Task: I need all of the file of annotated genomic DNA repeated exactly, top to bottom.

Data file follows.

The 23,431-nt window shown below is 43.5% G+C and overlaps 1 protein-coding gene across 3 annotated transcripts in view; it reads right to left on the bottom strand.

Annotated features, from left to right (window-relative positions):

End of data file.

The 23,431-nt window shown below is 43.5% G+C and overlaps 1 protein-coding gene across 3 annotated transcripts in view; it reads right to left on the bottom strand.

Annotated features, from left to right (window-relative positions):